They say the market is a pyramid and to generate revenue you have to attack the base. So, our director did the same. However, with his intellect and perception of world cinema, he could not do away with the subtle features of film making that bagged him the much coveted national award. Here, he unknowingly disturbs the niche audience as well as the alluring new market.

Anti-Theory: We already have a dozen of directors in Bengal and may be hundreds of them in India who cannot think of a film without an item number. May be, they start writing the story after a catchy item number is finalized. Sincerely, the “jhal legeche” number was not bad at all, the depiction and use of the song shatters the entire gravity of the film, to be honest. Trusting the veteran film maker with his tastes and modernized approach, I felt that even the climax was too co-incidental. Raima Sen hardly had a screen presence and Chandan Roy Sanyal was seemingly uncomfortable in the first half of the film.

Even then, I won’t say the characters were excellent, but they were very real. However, it might be a choice for the audience to accept or argue.The alternate love story, the grey promoters in the city, the ageless friendship, selfless love and the captivating local goons fighting for power were equally emotional and hilarious from time to time. Anyone would rate Ganesh Talkies ahead of a lot of films released in recent times for coherent reasons.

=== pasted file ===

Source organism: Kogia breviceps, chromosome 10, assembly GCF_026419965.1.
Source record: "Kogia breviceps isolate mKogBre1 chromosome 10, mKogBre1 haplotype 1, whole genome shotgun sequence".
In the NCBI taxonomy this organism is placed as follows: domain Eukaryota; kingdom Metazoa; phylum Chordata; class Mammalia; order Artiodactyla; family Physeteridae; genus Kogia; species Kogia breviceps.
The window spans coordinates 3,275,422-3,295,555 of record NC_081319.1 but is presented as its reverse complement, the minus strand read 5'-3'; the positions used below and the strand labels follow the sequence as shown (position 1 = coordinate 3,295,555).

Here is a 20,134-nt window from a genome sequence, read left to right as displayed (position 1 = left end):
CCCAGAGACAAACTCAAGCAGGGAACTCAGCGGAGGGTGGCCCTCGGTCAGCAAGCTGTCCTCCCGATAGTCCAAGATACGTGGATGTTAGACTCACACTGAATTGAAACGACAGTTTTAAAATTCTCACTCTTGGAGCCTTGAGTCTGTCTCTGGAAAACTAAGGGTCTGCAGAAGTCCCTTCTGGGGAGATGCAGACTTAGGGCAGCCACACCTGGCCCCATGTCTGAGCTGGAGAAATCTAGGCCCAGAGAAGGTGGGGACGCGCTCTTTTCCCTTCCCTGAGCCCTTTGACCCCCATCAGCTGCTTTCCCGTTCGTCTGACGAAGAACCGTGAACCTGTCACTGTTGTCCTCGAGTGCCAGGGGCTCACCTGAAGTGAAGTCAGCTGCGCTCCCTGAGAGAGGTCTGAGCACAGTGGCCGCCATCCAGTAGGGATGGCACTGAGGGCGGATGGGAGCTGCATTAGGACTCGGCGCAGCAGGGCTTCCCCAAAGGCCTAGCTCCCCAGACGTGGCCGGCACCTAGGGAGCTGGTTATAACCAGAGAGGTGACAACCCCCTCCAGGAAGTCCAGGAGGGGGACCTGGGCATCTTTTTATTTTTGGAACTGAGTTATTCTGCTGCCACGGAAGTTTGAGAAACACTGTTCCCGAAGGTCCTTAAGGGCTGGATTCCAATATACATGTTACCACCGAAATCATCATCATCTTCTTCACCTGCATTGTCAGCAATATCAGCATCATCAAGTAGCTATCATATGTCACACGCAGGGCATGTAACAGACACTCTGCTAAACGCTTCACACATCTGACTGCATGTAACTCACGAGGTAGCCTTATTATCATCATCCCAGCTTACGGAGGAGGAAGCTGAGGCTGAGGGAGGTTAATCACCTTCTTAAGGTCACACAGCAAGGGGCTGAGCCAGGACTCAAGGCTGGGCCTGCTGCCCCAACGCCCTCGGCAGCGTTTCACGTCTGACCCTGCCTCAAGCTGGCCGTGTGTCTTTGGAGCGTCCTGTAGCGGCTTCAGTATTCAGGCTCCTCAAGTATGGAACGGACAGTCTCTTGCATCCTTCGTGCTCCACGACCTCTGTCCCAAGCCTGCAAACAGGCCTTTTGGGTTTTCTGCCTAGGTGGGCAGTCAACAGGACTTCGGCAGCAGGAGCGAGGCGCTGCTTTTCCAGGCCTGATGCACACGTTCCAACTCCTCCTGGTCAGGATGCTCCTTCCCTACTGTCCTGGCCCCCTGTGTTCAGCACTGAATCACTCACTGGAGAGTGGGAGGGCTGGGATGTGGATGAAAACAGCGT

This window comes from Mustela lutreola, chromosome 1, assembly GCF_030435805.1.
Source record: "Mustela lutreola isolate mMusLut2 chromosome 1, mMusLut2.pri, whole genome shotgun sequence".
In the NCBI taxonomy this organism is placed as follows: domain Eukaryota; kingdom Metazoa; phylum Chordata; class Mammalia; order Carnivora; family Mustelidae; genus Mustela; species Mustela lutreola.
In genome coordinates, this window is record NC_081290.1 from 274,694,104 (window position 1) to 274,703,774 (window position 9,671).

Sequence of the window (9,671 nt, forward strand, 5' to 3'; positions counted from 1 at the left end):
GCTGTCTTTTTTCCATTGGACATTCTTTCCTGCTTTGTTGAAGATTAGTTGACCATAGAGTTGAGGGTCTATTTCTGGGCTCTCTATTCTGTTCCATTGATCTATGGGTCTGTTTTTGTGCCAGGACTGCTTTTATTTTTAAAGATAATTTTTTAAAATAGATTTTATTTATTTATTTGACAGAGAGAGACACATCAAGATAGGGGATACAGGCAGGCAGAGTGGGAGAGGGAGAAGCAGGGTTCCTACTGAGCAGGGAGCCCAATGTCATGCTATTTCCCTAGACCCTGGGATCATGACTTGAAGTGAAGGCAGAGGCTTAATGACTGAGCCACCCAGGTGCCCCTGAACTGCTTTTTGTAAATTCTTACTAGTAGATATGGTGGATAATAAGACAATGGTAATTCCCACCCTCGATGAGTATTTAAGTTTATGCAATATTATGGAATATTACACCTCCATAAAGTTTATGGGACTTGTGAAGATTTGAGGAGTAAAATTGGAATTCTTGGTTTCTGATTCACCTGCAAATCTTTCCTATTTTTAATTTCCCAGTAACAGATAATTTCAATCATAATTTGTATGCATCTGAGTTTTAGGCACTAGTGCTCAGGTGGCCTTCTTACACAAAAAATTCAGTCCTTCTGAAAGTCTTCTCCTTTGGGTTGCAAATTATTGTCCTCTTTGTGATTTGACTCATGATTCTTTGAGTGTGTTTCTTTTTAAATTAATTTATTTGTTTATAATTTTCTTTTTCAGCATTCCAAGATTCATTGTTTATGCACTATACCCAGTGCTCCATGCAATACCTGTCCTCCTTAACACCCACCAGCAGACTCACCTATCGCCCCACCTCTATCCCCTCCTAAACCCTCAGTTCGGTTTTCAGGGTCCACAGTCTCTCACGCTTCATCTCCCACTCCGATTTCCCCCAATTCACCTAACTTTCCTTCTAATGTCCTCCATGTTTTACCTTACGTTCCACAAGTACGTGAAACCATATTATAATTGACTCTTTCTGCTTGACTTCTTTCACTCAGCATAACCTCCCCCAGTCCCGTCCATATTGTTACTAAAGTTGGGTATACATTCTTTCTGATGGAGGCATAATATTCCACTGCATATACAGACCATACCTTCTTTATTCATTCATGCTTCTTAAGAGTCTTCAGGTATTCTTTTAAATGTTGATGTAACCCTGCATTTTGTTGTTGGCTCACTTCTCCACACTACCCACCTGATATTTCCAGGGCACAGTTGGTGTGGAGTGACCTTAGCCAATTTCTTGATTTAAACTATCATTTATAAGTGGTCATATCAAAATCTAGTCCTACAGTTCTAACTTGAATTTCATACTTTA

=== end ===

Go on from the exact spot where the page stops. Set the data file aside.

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Story in a nutshell: Pashupati (Biswajit) and Pravin (Rajesh) are childhood friends. Pashupati is planning to marry off his daughter Saban (Raima) to an NRI. But Saban is secretly in love with Arjun (Chandan), Pravin’s son. What happens when both families come to know of their concealed romance? The parallel stories revolve around a lack-lusture single screen theatre named “Ganesh talkies” and some enterprising promoters trying to convert it into a multiplex. A cross -cultural love story with all ingredients to tickle the idiosyncratic relationship of bengalis and marwaris which remains the USP of Ganesh Talkies.

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Suggesting “Jhaal Legeche”

Music and the rest: Unlike other Anjan Dutt movies, music of Ganesh Talkies didn’t turn out to be a memorable record to cherish for a long time. Although, I keep humming the “Na Jaane milo ge Kahan” number now and then, the item song, was definitely an itching experience which persisted even after the “happy” ending of the film. The lyrics of the songs are appreciated by one and all. The camera movements and editing were average baring a few signature scenes that can only be seen in an Anjan Dutt movie. However, as announced by the director himself, it would be unjust to expect anything “extra” from Ganesh Talkies for the same reason that would restrict me to write something about Khoka 420.